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Assad regime expanding use of cluster munitions

BEIRUT: The Syrian regime is expanding its use of widely banned cluster bombs, an international human rights group said yesterday as the deadlocked conflict entered its third year.
In new violence, rebels detonated a powerful car bomb outside a high-rise building in the eastern city of Deir El-Zour, setting off clashes with regime troops, state TV and activists said.
The blast came a day after Syrians marked the second anniversary of their uprising against President Bashar Assad.
Yesterday, the New York-based Human Rights Watch said Syrian forces have dropped at least 156 cluster bombs in 119 locations across the country in the past six months, causing mounting civilian casualties.
Two strikes in the past two weeks killed 11 civilians, including two women and five children, the report said. The group said it based its findings on field investigations and analysis of more than 450 amateur videos.
Cluster bombs open in flight, scattering smaller bomblets. They pose a threat to civilians long afterwards since many don’t explode immediately. Most countries have banned their use.
A senior Syrian government official denied that regime forces use cluster bombs and said, “Many amateur videos are doubtful.”
Yesterday, rebels in Deir El-Zour detonated a car rigged with more than two tons of explosives next to the tallest building in the city, known as the Insurance Building, state TV said.
The TV said rebels entered the building after the blast but were pushed out by government forces.
Meanwhile, the European Union’s foreign policy chief urged caution yesterday about a Franco-British drive to lift an EU arms embargo to help opposition fighters, questioning the impact such a step might have on attempts to reach a political settlement there.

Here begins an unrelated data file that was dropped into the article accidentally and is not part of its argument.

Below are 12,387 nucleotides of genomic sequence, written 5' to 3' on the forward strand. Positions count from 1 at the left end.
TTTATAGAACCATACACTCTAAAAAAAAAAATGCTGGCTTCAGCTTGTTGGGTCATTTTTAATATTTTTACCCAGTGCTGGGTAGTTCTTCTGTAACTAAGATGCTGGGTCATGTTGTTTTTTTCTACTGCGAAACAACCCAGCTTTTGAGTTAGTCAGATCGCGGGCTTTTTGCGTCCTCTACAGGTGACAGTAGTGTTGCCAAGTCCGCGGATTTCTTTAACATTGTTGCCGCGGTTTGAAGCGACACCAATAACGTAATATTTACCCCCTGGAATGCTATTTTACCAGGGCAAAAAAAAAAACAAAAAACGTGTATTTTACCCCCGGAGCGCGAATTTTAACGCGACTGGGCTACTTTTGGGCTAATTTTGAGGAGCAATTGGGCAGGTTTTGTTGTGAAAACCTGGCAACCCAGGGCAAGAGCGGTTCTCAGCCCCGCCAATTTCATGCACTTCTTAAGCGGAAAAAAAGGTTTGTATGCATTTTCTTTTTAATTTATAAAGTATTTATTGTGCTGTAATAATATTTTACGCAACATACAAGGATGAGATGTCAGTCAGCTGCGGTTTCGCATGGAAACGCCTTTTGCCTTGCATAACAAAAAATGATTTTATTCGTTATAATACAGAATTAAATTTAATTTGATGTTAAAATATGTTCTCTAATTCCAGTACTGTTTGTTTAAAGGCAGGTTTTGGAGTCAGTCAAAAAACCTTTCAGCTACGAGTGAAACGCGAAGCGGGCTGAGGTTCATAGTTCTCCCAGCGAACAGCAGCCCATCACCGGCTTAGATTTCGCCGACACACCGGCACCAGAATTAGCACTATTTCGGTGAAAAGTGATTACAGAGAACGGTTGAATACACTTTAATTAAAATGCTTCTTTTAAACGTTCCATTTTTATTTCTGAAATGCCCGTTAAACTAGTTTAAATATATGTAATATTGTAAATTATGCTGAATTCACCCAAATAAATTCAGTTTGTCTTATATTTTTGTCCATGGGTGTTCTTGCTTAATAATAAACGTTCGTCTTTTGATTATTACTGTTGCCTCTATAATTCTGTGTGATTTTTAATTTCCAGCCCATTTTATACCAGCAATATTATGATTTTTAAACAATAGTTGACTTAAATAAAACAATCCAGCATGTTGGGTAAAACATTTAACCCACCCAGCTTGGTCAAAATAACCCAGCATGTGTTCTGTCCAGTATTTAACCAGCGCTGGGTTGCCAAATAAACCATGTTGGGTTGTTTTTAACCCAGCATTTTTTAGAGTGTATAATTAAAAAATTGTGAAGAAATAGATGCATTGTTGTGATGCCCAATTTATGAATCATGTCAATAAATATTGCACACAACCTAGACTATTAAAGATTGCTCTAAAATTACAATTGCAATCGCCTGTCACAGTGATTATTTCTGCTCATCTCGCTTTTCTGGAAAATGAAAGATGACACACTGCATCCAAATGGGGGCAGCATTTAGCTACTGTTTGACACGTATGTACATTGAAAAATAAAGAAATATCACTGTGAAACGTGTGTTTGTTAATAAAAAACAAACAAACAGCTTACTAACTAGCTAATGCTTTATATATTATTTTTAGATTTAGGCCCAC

Other EU governments rebuffed efforts by Paris and London at an EU summit on Friday to lift the Syrian arms embargo to help fighters, although they asked foreign ministers to discuss it again next week.
EU foreign policy chief Catherine Ashton said the EU needed to think “very carefully” about French and British arguments that lifting the embargo would encourage Assad to negotiate.
The EU should also consult UN mediator Lakhdar Brahimi and Moaz Al-Khatib, head of the opposition Syrian National Coalition, about what impact lifting the embargo might have on their efforts to start talks to end the Syria crisis, she said.
“What we’ve got to make sure of is anything we do does not make that (work) harder,” she said, speaking at a conference.
Samir Nashar, a member of the Syrian National Coalition, the main opposition group in exile, said he hoped France and Britain would defy the EU if the embargo remains in place.
“I prefer that there is a consensus and a joint resolution,” he said Friday in Istanbul. “But if there’s no consensus, I still think France and Britain will act unilaterally.”

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